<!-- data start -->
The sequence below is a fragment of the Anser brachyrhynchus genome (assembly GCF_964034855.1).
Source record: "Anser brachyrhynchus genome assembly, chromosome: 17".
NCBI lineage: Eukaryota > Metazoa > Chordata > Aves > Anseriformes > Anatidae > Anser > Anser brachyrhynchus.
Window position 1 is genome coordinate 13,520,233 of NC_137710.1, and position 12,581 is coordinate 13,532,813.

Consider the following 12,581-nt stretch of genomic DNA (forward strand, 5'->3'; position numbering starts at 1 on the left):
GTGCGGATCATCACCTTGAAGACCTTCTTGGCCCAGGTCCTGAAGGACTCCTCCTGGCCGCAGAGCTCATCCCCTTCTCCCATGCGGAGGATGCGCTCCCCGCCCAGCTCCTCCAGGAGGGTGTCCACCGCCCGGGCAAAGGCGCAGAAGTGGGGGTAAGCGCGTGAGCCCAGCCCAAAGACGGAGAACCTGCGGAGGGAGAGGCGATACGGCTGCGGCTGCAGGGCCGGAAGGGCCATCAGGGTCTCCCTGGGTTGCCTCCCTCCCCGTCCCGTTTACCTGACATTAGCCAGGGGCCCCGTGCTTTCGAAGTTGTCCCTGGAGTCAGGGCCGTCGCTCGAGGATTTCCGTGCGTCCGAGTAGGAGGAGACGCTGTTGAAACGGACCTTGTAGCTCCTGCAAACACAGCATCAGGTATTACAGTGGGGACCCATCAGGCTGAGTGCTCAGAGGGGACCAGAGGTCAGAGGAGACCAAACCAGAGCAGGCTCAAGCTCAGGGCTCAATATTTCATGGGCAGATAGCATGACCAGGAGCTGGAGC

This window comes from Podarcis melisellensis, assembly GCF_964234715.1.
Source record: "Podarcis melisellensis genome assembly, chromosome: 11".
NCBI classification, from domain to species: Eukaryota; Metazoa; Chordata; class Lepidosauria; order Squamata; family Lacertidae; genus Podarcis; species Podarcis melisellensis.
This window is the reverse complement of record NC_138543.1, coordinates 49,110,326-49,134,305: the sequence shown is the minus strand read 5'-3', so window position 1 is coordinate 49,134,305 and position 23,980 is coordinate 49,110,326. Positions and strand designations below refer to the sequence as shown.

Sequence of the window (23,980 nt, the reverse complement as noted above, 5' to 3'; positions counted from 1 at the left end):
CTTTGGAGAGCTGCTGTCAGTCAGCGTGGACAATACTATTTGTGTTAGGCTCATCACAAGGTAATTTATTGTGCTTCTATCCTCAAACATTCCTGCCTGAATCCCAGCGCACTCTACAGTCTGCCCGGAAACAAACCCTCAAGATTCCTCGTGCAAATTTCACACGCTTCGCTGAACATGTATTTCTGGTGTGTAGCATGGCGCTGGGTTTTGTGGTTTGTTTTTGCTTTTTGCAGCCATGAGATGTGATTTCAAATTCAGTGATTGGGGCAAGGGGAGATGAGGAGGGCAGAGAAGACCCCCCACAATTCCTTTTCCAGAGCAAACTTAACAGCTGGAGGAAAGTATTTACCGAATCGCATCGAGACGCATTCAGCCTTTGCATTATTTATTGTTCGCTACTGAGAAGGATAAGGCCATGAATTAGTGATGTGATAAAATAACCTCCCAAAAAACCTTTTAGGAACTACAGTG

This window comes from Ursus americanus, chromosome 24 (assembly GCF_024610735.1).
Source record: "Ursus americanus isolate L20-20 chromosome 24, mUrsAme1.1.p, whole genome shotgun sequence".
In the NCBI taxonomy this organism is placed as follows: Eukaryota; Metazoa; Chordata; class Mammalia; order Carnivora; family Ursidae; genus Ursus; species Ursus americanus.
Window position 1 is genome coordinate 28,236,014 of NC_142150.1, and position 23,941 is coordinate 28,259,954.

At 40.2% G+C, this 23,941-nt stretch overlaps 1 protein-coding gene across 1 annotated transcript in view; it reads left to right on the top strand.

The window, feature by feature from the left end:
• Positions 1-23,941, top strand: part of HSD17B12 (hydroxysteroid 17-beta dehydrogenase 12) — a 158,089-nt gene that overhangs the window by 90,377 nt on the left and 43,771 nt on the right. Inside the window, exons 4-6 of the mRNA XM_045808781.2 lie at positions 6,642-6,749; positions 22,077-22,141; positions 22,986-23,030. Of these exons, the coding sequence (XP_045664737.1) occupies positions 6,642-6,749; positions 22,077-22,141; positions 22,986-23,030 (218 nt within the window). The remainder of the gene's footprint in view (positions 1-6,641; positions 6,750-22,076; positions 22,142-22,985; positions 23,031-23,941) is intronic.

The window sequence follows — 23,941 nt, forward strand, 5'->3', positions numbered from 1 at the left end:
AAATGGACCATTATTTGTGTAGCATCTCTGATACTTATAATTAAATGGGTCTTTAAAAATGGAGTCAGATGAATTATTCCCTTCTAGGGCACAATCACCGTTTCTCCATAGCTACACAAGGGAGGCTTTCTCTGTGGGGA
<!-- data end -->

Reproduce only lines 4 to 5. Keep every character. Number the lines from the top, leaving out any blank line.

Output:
Window position 1 is genome coordinate 13,520,233 of NC_137710.1, and position 12,581 is coordinate 13,532,813.

Consider the following 12,581-nt stretch of genomic DNA (forward strand, 5'->3'; position numbering starts at 1 on the left):